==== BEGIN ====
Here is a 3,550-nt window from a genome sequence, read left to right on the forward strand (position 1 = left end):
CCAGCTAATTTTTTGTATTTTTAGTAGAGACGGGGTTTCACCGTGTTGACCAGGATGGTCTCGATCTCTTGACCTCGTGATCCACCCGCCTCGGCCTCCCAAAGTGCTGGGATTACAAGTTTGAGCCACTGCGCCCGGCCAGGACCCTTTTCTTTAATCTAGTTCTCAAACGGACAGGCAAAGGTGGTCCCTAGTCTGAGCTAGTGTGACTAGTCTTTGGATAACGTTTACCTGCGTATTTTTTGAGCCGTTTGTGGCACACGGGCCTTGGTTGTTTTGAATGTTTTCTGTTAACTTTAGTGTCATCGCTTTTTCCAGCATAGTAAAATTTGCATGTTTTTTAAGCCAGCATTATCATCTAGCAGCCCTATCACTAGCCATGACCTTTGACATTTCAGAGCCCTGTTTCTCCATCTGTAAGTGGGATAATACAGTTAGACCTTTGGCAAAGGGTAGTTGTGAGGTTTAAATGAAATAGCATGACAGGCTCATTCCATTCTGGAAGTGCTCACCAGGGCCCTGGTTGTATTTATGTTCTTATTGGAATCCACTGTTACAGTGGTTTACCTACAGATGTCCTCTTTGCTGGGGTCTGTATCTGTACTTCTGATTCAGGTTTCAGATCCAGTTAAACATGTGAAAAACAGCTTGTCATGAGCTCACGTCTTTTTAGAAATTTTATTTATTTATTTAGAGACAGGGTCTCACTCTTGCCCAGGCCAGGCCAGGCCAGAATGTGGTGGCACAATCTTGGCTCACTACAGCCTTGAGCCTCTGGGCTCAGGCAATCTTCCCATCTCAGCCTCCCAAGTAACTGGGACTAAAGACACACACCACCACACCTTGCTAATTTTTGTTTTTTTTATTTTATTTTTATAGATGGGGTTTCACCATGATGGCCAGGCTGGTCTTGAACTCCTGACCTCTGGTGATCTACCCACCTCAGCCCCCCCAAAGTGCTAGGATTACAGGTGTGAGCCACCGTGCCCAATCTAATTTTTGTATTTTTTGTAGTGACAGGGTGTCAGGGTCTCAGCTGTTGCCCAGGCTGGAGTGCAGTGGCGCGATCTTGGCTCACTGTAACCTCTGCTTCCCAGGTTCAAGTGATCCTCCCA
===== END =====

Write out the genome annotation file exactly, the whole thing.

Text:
Here is a 3,550-nt window from a genome sequence, read left to right on the forward strand (position 1 = left end):
CCAGCTAATTTTTTGTATTTTTAGTAGAGACGGGGTTTCACCGTGTTGACCAGGATGGTCTCGATCTCTTGACCTCGTGATCCACCCGCCTCGGCCTCCCAAAGTGCTGGGATTACAAGTTTGAGCCACTGCGCCCGGCCAGGACCCTTTTCTTTAATCTAGTTCTCAAACGGACAGGCAAAGGTGGTCCCTAGTCTGAGCTAGTGTGACTAGTCTTTGGATAACGTTTACCTGCGTATTTTTTGAGCCGTTTGTGGCACACGGGCCTTGGTTGTTTTGAATGTTTTCTGTTAACTTTAGTGTCATCGCTTTTTCCAGCATAGTAAAATTTGCATGTTTTTTAAGCCAGCATTATCATCTAGCAGCCCTATCACTAGCCATGACCTTTGACATTTCAGAGCCCTGTTTCTCCATCTGTAAGTGGGATAATACAGTTAGACCTTTGGCAAAGGGTAGTTGTGAGGTTTAAATGAAATAGCATGACAGGCTCATTCCATTCTGGAAGTGCTCACCAGGGCCCTGGTTGTATTTATGTTCTTATTGGAATCCACTGTTACAGTGGTTTACCTACAGATGTCCTCTTTGCTGGGGTCTGTATCTGTACTTCTGATTCAGGTTTCAGATCCAGTTAAACATGTGAAAAACAGCTTGTCATGAGCTCACGTCTTTTTAGAAATTTTATTTATTTATTTAGAGACAGGGTCTCACTCTTGCCCAGGCCAGGCCAGGCCAGAATGTGGTGGCACAATCTTGGCTCACTACAGCCTTGAGCCTCTGGGCTCAGGCAATCTTCCCATCTCAGCCTCCCAAGTAACTGGGACTAAAGACACACACCACCACACCTTGCTAATTTTTGTTTTTTTTATTTTATTTTTATAGATGGGGTTTCACCATGATGGCCAGGCTGGTCTTGAACTCCTGACCTCTGGTGATCTACCCACCTCAGCCCCCCCAAAGTGCTAGGATTACAGGTGTGAGCCACCGTGCCCAATCTAATTTTTGTATTTTTTGTAGTGACAGGGTGTCAGGGTCTCAGCTGTTGCCCAGGCTGGAGTGCAGTGGCGCGATCTTGGCTCACTGTAACCTCTGCTTCCCAGGTTCAAGTGATCCTCCCA